When I hear her talk about her husband and their life together, I feel disconnected. Don’t get me wrong – I adore him. He loves her and they both make each other very happy. I just… I am nowhere near a serious relationship right now, and I guess it makes me feel bad. I am afraid of losing my friend because our lives don’t really look the same anymore. What can I do? Are we bound to drift apart? Am I a terrible friend for feeling this way?

Signed,

Missing My Friend”


Dear Missing My Friend,

About three and a half years ago, my best friend of more than ten years (I’ll call her Bess) wrote me a three-page email that was essentially a break-up letter. I still go back and read that letter from time to time. I can’t read it without crying, but it is a reminder to me of many things that I needed to learn during that season in my life.

Here’s the deal. I was in an unhealthy relationship, and I did not want to leave. This man was my best friend, and I was all twisted up inside over the whole thing. I had allowed this struggle to overtake me, and it nearly swallowed me whole. I developed a pattern of only going to Bess for advice or reassurance about this one huge struggle in my life and not really investing in our relationship in a meaningful way.

Selfishly, I brought all of this to Bess’s proverbial doorstep over and over again, asking her – really, expecting her – to help me make sense of it all. She cared a lot for both of us and truly wanted us both to be happy. She would listen, empathize, and give me thoughtful advice. Bess did this countless times for over a year. And every time, I was not ready to do the hard work of ending my relationship with this man until he was in a healthier place. It became a destructive cycle that I still mourn. Eventually, it led to the ruin of our friendship.

In all of this, my biggest mistake was not considering my friend. I was so consumed with my life and my mess that I couldn’t see Bess at all. I can’t imagine how exhausting and painful all of that was for her, riding the rollercoaster of ups-and-downs I was on. Once I realized what I’d done, it was too late. If I could go back, I would do it all so differently. And I would start by looking at my friend and her needs as much as I looked at myself and my own.

Don’t be a one-way friend like I was. Think about life from your friend’s perspective. Sure, bring your own needs and wants and fears and hopes to the table, but leave room for hers, too.

I think one of the biggest difficulties that plagues relationships between friends in different phases of life is misunderstanding the daily grind and the needs of the other. Just like you don’t know what it’s like to be married and trying to have kids, your friend probably has no idea what it’s like to be single, thirtysomething, and figuring out your career.

I would encourage you to be honest. Tell your friend how you feel… that you feel bad when you look at your life and her life and how seemingly different they are, that you wonder if you will drift apart because your lives seem to be taking different paths. Let her hear you, and then hear her.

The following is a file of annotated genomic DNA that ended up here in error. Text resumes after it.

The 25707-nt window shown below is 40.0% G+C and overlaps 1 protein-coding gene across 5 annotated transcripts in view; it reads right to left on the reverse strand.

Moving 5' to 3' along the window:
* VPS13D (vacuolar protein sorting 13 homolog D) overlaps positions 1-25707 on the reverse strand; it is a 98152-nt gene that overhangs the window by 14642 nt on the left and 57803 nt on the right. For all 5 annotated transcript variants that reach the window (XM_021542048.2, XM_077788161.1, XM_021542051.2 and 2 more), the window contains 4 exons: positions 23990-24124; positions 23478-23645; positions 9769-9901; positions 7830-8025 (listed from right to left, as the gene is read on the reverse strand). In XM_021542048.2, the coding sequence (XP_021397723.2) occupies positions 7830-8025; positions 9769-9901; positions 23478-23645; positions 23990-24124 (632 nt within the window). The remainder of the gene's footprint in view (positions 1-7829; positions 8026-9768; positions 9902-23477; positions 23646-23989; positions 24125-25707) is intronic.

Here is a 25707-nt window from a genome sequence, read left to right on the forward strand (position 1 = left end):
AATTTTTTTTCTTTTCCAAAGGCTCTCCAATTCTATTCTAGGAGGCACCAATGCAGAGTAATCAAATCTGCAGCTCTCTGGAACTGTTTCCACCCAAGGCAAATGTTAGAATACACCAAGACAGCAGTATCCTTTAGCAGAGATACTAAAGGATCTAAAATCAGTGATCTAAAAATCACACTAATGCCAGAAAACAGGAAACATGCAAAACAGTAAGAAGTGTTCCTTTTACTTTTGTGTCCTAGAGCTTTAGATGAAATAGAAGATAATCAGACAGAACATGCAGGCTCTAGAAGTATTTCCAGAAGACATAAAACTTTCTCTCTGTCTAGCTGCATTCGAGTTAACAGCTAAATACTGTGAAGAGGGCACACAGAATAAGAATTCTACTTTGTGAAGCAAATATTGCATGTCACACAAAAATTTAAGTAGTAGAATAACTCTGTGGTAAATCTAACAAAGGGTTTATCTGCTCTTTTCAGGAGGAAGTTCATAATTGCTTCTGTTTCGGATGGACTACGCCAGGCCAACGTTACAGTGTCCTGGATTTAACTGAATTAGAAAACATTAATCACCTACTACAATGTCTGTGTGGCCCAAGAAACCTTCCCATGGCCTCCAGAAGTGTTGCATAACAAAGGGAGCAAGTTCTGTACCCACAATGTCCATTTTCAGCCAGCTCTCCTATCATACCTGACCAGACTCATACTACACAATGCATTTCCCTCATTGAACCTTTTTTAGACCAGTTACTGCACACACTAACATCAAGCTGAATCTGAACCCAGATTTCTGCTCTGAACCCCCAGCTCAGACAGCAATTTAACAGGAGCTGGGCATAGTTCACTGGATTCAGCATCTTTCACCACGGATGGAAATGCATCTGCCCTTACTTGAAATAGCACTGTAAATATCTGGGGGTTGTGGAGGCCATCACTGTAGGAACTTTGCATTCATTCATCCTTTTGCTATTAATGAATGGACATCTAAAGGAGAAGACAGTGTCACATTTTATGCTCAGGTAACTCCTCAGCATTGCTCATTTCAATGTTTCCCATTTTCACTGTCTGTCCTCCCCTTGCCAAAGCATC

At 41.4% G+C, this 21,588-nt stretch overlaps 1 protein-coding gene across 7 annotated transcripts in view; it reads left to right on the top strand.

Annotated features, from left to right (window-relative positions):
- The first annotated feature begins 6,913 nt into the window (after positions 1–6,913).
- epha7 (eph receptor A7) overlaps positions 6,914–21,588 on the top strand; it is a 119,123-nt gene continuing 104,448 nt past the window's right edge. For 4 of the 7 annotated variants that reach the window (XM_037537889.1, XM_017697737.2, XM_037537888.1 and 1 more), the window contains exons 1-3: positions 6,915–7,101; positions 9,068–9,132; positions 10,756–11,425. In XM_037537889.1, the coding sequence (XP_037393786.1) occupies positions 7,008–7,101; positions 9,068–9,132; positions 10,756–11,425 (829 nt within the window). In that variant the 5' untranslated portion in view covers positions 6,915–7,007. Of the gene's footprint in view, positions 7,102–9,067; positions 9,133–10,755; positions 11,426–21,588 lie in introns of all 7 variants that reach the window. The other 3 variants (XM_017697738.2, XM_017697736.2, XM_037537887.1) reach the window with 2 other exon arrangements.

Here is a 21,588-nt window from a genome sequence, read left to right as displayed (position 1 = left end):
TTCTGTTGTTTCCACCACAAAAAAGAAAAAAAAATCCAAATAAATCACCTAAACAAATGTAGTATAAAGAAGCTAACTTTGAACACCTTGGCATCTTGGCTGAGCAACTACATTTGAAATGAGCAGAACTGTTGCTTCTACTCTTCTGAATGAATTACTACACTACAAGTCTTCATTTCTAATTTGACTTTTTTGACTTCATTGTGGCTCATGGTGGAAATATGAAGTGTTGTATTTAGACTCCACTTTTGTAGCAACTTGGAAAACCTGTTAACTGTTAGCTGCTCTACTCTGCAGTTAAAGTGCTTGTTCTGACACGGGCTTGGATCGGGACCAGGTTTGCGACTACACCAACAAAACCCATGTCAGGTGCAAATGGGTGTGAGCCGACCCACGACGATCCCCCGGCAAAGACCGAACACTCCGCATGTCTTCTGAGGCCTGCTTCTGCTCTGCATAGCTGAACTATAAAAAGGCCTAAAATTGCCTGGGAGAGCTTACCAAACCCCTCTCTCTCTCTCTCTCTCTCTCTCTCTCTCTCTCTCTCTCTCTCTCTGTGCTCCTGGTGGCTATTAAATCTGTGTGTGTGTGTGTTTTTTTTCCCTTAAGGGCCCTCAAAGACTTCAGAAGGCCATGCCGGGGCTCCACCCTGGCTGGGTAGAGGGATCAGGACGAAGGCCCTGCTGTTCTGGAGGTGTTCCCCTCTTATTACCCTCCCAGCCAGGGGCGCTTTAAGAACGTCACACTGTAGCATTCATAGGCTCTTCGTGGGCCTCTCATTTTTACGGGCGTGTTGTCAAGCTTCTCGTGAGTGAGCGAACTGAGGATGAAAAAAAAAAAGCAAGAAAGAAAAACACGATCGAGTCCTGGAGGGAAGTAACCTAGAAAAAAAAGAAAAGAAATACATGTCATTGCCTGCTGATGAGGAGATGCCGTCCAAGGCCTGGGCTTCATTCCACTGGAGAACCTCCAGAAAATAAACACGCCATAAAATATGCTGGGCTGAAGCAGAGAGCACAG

When I read back over the break-up email, one obvious truth shining through is that Bess had been hurting for a long time, and I had no idea. I truly did not realize what I was doing in dragging her through my destructive relationship woes. I wish that things hadn’t been so bad for so long, and I feel foolish for not being able to see it.

If you are hurting or worried about your friendship, find the courage that I know lives deep within you and talk with your friend about it. Shine a light on the shadows you’re living in. Give your friend a chance to walk with you and figure it out together.

Around the same time I got this break-up email, another friend of mine reached out to me. She said she felt like I had been distant and selfish and wanted me to know that she was hurting.

That same day, we were able to talk through and resolve the conflict between us. It wasn’t easy, and I’d be lying if I said I didn’t feel like a complete failure in the friend department, but I was so thankful that we had a chance to make things right. Her friendship is still a special part of my life today.

The truth is, Missing My Friend, most friendships don’t end because people are too different; they end because people don’t know how to communicate. This starts with laying your heart bare, sharing your fears and worries and letting your friend speak to those things. It means being willing to not only say difficult things but to hear them as well.

Bess was so hurt that she didn’t have the emotional space to resolve the conflict that had been brewing between us for a long time. And I couldn’t make her talk to me. It has been over three years since I got that email, and we haven’t spoken since. The reason we aren’t friends anymore isn’t because we hurt each other; that’s a natural part of being in a relationship. We aren’t friends anymore because we didn’t know how to talk with each other in a loving way about our hurt and fears. The loss of my friendship with Bess brings a grief that I will carry with me for the rest of my life.

I can tell that you cherish your friend. Fifteen years is a really long time, and it seems like you have carried each other through a lot in your life. You might not have this person in your life forever. I do believe that friendships have a shelf-life, and just because a friendship ends doesn’t mean it was a failure. But it sounds to me that you and your friend have a truly beautiful thing that has brought you both a lot of joy. Lean into that, Missing My Friend. Rest on the strong foundation that you’ve both been building over the past fifteen years and decide together how you want the rest of the house to look.

Yours,

Ellie

If you want to reach out to Ellie, you can contact her here.